New light in melanoma research

Monday 02 December 2019

In recent years, a primary focus of melanoma research has been on how UV (ultraviolet radiation) damage to skin cells, which are called melanocytes, contributes to melanoma formation. But no one has ever asked why this damage isn’t repaired in some melanocytes and leads to cancer.

Mater Research Fellow Professor Brian Gabrielli is on a mission to find out just that.

“Our previous understanding of how melanocytes repair UV damage did not explain how the damage accumulates in most melanomas. This research helps to understand this, and our new understanding may form the basis of fresh hopes to manage melanoma better,” says Professor Gabrielli.

Brian, with the help of his Mater research team, have begun to look at how some skin cells repair themselves better than others.

Their research seeks to answer a question—what is broken in melanomas that allows the damage to accumulate rather than being repaired, and leads to increased levels of mutations? While immunotherapy proves very effective on some melanoma patients, it is the variety of melanoma cell mutations that makes it ineffective for all.

“Melanoma is such a unique disease in that it has an extremely high level of mutations, mostly caused by UV exposure. The only type of cancer with similar levels of mutations is lung cancer, though the mutations are caused by airborne carcinogens,’ says Professor Gabrielli.

Having recently been accepted into a peer reviewed journal, Molecular Oncology, Professor Gabrielli’s research has identified a normal repair system that is responsible for the repair of this UV damage in melanocytes. These systems are commonly broken or missing in melanomas which have a lot of UV mutations. This amplified understanding of how melanocytes repair UV damage may eventually lead to new therapeutic targets, or identify individuals who are susceptible to melanomas through a defect in one of the components of the repair system.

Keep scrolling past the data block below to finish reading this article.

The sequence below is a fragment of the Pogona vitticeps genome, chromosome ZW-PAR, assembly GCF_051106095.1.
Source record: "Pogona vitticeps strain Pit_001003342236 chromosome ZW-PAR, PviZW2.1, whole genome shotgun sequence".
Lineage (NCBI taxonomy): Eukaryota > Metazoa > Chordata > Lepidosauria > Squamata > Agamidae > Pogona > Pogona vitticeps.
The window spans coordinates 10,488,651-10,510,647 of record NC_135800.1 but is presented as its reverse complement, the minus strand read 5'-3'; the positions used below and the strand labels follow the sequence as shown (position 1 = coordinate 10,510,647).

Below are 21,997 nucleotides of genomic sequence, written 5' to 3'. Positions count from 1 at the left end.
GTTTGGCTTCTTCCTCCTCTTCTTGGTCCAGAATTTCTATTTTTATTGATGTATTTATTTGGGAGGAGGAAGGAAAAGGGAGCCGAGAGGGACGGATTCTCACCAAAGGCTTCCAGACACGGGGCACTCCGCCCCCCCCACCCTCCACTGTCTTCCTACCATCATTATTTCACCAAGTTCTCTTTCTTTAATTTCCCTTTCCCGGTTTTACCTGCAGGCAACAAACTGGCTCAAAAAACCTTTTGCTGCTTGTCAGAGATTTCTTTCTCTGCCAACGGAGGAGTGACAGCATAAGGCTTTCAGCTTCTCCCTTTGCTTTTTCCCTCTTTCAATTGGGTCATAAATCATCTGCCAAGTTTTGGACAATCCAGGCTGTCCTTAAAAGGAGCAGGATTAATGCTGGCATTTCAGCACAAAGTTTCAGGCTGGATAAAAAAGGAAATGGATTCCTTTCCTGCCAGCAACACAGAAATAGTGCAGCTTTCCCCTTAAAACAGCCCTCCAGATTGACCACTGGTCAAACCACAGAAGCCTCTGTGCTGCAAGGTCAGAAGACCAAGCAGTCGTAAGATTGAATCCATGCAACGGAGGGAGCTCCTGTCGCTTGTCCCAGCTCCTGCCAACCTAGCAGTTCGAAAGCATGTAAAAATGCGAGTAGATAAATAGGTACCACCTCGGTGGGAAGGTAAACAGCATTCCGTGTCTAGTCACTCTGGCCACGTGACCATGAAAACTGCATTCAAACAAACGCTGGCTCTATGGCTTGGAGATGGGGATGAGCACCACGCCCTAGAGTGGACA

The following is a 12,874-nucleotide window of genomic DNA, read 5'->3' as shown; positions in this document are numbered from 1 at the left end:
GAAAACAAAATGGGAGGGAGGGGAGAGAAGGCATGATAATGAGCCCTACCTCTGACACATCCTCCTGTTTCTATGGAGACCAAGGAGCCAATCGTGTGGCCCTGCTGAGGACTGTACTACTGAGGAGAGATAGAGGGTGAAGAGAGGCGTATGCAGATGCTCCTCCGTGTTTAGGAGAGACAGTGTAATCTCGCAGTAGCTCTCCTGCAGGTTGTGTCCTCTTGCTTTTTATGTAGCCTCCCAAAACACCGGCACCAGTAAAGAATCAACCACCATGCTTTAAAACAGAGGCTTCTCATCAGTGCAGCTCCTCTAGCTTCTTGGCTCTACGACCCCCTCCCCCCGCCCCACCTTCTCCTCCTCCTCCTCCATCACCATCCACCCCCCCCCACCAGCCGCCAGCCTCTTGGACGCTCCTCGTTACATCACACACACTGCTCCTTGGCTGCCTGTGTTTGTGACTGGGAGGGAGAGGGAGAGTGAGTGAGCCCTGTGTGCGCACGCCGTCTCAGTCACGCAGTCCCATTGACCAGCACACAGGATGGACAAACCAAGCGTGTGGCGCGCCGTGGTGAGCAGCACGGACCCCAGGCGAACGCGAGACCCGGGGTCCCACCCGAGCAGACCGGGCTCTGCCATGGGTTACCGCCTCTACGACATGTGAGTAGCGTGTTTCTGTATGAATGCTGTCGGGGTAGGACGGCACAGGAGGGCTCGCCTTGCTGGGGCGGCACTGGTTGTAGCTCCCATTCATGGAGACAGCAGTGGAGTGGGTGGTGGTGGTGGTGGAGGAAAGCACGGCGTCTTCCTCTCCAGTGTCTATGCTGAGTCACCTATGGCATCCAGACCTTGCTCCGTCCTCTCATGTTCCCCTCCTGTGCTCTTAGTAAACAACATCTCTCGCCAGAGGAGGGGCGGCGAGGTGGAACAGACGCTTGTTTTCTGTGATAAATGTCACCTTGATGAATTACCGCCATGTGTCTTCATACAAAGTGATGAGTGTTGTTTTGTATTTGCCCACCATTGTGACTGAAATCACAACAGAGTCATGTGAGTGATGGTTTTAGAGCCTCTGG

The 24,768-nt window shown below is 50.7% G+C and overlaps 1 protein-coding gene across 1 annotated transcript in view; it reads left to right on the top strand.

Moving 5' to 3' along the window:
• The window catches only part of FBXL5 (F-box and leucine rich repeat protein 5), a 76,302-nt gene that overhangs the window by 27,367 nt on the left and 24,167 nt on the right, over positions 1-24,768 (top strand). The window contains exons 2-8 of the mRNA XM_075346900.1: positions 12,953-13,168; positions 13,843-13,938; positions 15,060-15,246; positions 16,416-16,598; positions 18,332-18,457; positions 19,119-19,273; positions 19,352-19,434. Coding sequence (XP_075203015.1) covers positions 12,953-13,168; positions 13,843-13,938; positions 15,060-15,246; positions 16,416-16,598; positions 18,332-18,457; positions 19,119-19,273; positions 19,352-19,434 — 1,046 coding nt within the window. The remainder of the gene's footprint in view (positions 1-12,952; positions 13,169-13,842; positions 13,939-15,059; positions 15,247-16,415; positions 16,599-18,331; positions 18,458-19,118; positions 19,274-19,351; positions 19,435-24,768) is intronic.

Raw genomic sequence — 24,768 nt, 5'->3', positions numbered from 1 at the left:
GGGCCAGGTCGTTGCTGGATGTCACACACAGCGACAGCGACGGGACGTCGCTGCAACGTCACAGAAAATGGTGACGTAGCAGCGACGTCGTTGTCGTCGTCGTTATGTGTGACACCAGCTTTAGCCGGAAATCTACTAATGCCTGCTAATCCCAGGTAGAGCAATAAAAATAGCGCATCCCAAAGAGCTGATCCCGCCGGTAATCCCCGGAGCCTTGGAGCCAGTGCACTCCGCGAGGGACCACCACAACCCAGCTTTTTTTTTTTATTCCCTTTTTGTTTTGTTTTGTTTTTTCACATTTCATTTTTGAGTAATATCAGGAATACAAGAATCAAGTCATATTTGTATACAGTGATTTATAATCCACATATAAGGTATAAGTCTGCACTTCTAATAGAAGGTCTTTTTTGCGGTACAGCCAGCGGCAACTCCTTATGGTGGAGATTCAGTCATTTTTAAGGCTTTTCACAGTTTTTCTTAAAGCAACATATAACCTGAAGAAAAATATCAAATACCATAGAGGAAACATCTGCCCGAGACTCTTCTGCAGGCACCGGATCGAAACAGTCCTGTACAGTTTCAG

“This is about getting the foundations of knowledge—why do some people have more melanoma mutations than others? Quite frankly, we just don’t this know yet.”

Professor Gabrielli’s work directly impacts, and is impacted by, the work of Mater’s Smiling for Smiddy. He hopes is that this initial research will provide the means for new ways to manage how we combat, treat and prevent melanomas in the future.

“We have taken this idea and asked ‘what are the components involved in this normal repair systems, and do defects in these contribute to accumulation of mutations in melanoma?’ But the real question remains to be answered—if the cells are broken, can they be repaired, or can we use this defect to selectively destroy these melanomas?”

Professor Brian Gabrielli is a Professional Research Fellow at Mater and the Head of Mater’s Smiling for Smiddy Cell Cycle Research Group. He participated in the 2018 and 2019 Bottlemart Smiddy Challenge.